1. What do you see as the most pressing sustainability challenges in your respective region where scaling can play a role?
2. What opportunities/potentials do universities have to engage with society in order to meet these challenges?
3. What is your experience in science-society collaborations? What worked well, what didn't?
4. Do you know any project or initiative in the science-society interface that has been scaled-up? Where do you see potentials for scaling? Please shortly explain.

Your thoughts on any of these questions are welcome! We especially like to invite actors from outside HE to focus on questions 1 and 2.

Looking very much forward to your responses!
See you soon in Nairobi! Best, Marlene
Evans Kipngeno's picture

Maderm,

Thank for your observations on education structure and inputs. I just would like to add a comment. A while ago i posted a comment on role of universities in African market economies, and i said that African universities at the moment are dormant and are not seen as playing a positive role in research and innovation even in employer market demands. I posed a question what is wrong with our universities? Yes, they are established on themes of innovation and research, but are they playing this role in graduate production? The answer is NO. We need to demystify the role of universities in the society and economy as whole and get rid what the society does not need. We cans discuss that. Looking forward.
RCEmaderm's picture

Dear Evans,
thank you for sharing your thoughts. You mention that universities in Africa are not fulfilling their role in preparing students for the job market and do not contribute to societal development. Have other institutions in Africa taken over this role (education & research)? Where do innovations then come from? And what do you think could be the solution?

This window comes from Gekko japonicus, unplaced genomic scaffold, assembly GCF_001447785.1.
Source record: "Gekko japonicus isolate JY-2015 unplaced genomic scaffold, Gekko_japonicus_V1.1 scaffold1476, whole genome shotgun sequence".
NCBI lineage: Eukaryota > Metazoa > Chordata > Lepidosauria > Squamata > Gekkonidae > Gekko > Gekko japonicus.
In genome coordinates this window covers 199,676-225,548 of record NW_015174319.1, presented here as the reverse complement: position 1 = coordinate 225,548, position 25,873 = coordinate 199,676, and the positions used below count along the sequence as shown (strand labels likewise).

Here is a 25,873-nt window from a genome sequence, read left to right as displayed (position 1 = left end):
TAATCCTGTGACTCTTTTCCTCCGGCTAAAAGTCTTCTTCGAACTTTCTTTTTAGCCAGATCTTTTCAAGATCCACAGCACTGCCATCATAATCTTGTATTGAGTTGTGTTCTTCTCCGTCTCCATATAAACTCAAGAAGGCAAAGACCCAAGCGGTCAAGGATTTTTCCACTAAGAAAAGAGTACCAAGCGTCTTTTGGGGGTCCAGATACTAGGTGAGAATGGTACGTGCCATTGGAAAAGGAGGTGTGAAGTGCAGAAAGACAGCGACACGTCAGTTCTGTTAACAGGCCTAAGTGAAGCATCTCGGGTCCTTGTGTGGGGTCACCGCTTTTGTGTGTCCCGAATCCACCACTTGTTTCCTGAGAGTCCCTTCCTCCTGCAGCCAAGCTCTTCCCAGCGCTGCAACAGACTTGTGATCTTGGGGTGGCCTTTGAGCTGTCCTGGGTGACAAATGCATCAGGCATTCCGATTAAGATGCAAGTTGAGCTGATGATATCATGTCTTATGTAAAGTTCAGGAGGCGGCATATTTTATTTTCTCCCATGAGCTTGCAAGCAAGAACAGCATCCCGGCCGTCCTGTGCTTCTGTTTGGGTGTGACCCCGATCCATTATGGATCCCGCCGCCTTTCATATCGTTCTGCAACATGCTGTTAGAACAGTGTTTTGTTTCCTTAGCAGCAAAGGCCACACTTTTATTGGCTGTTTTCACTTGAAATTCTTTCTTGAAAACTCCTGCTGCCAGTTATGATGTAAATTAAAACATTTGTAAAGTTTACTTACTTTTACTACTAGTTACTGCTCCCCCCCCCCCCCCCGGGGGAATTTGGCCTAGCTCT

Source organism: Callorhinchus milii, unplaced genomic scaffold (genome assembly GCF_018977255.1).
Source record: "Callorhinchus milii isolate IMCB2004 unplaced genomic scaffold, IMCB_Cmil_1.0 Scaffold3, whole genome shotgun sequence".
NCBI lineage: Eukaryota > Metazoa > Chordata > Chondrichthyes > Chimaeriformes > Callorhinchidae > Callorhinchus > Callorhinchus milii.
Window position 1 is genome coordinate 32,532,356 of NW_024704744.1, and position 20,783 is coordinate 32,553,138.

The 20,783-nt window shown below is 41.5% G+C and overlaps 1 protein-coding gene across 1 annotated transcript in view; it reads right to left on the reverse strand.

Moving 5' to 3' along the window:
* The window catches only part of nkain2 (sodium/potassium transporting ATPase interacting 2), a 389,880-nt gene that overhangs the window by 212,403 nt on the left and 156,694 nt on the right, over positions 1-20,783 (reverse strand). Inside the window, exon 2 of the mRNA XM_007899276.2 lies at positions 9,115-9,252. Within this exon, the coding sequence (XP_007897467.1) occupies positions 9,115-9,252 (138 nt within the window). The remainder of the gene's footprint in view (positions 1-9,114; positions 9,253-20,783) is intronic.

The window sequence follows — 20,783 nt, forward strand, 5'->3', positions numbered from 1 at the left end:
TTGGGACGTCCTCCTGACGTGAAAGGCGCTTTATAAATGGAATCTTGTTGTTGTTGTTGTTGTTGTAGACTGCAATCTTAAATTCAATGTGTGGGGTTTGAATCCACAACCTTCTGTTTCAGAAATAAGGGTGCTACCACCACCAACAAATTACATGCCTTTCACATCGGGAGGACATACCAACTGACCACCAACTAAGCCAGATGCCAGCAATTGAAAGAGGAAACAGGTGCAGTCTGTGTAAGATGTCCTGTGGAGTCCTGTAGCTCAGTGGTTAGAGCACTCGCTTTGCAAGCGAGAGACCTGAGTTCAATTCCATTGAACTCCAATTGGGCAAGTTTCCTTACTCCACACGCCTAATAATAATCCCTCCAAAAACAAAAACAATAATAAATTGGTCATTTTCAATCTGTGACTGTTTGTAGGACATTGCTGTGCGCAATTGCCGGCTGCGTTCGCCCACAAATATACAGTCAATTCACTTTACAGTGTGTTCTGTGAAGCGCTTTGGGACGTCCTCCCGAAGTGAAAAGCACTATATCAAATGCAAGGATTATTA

Dear colleagues from Africa, how do you see the role of universities in Africa?
Looking forward to this discussion!

Best regards, Marlene
RCEzinaida's picture

Dear colleagues,
Salvador from RCE Western Jalisco (Mexico) has shared (through email exchange) an exciting example from practices of the RCE, including these of the University of Guadalajara. I would like to bring here a summary of the initiative (done by Marlene) to keep the discussion together. I hope that Salvator will soon join us on the Portal himself.
The university has developed engagements with the society, including youth leading, among other activities to creation of the sustainability study programs.

Media (the two radio stations) played a crucial role in raising awareness for social and environmental issues and turned out to be a successful tool for linking university with societal concerns.
The idea of the radio programs was followed by a variety of other activities that aimed at advancing social participation and ESD; such as workshops, fairs, bike rides, etc.
This initiative really seems to be a successful example how universities can address societal demands and engage with various regional stakeholders.
It would be wonderful to explore the critical factors influencing development of the initiative – something that Salvador can elaborate very shortly, we hope!
ZInaida
RCEnizhnynovgorod's picture

It seems to be an interesting discussion. We (Prof. Andrey Dakhin and myself) are also preparing.
Goolam Mohamedbhai's picture

Hi Everybody! Just joined the online pre-conference discussion on HE. In my view there are 3 major challenges that HE faces in Africa and all 3 can be addressed by RCEs to some extent.